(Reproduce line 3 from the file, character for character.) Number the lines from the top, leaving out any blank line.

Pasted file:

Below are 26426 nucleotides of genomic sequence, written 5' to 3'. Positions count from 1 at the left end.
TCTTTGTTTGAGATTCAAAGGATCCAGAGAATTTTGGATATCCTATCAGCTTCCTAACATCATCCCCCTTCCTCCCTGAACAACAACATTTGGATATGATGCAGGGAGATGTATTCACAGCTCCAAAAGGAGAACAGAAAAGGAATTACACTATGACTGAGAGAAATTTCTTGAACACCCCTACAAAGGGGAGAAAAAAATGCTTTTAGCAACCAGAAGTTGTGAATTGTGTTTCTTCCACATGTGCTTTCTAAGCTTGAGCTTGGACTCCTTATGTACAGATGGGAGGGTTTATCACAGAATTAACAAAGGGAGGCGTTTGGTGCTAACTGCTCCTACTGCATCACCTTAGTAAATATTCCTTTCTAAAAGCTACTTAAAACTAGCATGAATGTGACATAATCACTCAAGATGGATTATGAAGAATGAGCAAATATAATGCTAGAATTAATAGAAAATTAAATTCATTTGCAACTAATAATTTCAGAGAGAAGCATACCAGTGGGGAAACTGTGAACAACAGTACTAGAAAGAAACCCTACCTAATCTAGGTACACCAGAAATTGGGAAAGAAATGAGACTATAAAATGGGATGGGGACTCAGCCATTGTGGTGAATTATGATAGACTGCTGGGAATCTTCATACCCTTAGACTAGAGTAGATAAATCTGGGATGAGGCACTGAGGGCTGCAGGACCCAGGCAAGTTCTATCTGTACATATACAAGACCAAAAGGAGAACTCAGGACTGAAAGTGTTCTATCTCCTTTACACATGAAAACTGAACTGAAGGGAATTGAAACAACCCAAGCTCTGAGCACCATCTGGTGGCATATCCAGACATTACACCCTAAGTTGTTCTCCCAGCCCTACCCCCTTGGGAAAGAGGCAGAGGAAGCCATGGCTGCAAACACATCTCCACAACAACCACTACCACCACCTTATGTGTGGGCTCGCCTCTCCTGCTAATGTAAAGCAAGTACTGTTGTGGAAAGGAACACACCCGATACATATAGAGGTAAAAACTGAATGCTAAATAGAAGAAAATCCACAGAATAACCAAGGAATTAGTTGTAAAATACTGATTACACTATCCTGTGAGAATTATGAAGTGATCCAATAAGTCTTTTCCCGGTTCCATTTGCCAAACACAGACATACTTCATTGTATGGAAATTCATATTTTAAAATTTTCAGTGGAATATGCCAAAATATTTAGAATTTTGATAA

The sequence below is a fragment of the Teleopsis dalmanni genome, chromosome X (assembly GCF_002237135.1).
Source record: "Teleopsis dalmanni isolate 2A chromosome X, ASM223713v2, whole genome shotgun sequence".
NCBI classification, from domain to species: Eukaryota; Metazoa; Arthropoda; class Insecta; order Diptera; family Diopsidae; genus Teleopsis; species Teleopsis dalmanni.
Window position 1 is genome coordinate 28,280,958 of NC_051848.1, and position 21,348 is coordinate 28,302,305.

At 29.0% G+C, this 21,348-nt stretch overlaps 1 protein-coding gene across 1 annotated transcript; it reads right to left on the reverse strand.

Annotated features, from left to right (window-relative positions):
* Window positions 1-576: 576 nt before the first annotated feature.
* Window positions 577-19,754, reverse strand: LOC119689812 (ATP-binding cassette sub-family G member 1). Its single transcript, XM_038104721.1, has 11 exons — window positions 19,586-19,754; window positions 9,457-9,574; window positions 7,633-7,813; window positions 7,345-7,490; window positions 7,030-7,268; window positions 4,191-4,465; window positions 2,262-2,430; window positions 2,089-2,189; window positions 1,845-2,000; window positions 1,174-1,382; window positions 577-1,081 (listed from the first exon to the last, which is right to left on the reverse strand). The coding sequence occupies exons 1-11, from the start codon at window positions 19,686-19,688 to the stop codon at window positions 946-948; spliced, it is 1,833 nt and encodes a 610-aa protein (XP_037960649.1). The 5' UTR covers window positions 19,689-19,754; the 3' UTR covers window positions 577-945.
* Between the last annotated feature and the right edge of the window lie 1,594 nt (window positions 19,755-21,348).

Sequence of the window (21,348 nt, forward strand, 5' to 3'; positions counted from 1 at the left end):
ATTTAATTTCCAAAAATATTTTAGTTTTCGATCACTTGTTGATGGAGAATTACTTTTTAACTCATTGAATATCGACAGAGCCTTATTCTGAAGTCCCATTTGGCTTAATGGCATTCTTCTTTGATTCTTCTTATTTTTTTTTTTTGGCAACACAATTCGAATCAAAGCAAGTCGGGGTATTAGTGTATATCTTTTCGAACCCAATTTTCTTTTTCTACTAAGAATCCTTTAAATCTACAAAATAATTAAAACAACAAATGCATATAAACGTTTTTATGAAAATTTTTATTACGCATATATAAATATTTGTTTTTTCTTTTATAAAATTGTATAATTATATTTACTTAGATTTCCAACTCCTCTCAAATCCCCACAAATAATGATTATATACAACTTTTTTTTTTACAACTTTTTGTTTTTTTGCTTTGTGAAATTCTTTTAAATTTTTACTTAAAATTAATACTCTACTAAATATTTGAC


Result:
The sequence below is a fragment of the Teleopsis dalmanni genome, chromosome X (assembly GCF_002237135.1).